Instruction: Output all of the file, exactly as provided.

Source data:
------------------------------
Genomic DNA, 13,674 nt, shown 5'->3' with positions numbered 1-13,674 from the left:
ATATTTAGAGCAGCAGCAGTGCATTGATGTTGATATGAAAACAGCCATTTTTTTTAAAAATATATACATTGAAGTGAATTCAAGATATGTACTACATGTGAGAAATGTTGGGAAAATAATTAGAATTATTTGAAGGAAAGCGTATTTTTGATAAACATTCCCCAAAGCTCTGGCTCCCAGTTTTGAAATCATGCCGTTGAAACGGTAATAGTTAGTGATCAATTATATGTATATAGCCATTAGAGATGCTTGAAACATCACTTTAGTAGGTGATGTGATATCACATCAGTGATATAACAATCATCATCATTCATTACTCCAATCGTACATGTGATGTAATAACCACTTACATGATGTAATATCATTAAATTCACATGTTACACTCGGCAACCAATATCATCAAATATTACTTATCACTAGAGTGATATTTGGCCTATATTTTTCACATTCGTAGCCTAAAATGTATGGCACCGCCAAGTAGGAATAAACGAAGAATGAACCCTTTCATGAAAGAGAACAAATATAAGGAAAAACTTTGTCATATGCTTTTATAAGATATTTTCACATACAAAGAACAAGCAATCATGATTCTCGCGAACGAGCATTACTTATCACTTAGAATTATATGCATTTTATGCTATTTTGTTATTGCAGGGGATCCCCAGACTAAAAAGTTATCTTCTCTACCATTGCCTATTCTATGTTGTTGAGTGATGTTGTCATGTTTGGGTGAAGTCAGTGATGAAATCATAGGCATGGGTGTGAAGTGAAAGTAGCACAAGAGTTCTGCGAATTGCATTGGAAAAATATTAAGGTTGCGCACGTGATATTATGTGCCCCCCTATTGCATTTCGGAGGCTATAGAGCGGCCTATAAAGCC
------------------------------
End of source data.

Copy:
Genomic DNA, 13,674 nt, shown 5'->3' with positions numbered 1-13,674 from the left:
ATATTTAGAGCAGCAGCAGTGCATTGATGTTGATATGAAAACAGCCATTTTTTTTAAAAATATATACATTGAAGTGAATTCAAGATATGTACTACATGTGAGAAATGTTGGGAAAATAATTAGAATTATTTGAAGGAAAGCGTATTTTTGATAAACATTCCCCAAAGCTCTGGCTCCCAGTTTTGAAATCATGCCGTTGAAACGGTAATAGTTAGTGATCAATTATATGTATATAGCCATTAGAGATGCTTGAAACATCACTTTAGTAGGTGATGTGATATCACATCAGTGATATAACAATCATCATCATTCATTACTCCAATCGTACATGTGATGTAATAACCACTTACATGATGTAATATCATTAAATTCACATGTTACACTCGGCAACCAATATCATCAAATATTACTTATCACTAGAGTGATATTTGGCCTATATTTTTCACATTCGTAGCCTAAAATGTATGGCACCGCCAAGTAGGAATAAACGAAGAATGAACCCTTTCATGAAAGAGAACAAATATAAGGAAAAACTTTGTCATATGCTTTTATAAGATATTTTCACATACAAAGAACAAGCAATCATGATTCTCGCGAACGAGCATTACTTATCACTTAGAATTATATGCATTTTATGCTATTTTGTTATTGCAGGGGATCCCCAGACTAAAAAGTTATCTTCTCTACCATTGCCTATTCTATGTTGTTGAGTGATGTTGTCATGTTTGGGTGAAGTCAGTGATGAAATCATAGGCATGGGTGTGAAGTGAAAGTAGCACAAGAGTTCTGCGAATTGCATTGGAAAAATATTAAGGTTGCGCACGTGATATTATGTGCCCCCCTATTGCATTTCGGAGGCTATAGAGCGGCCTATAAAGCC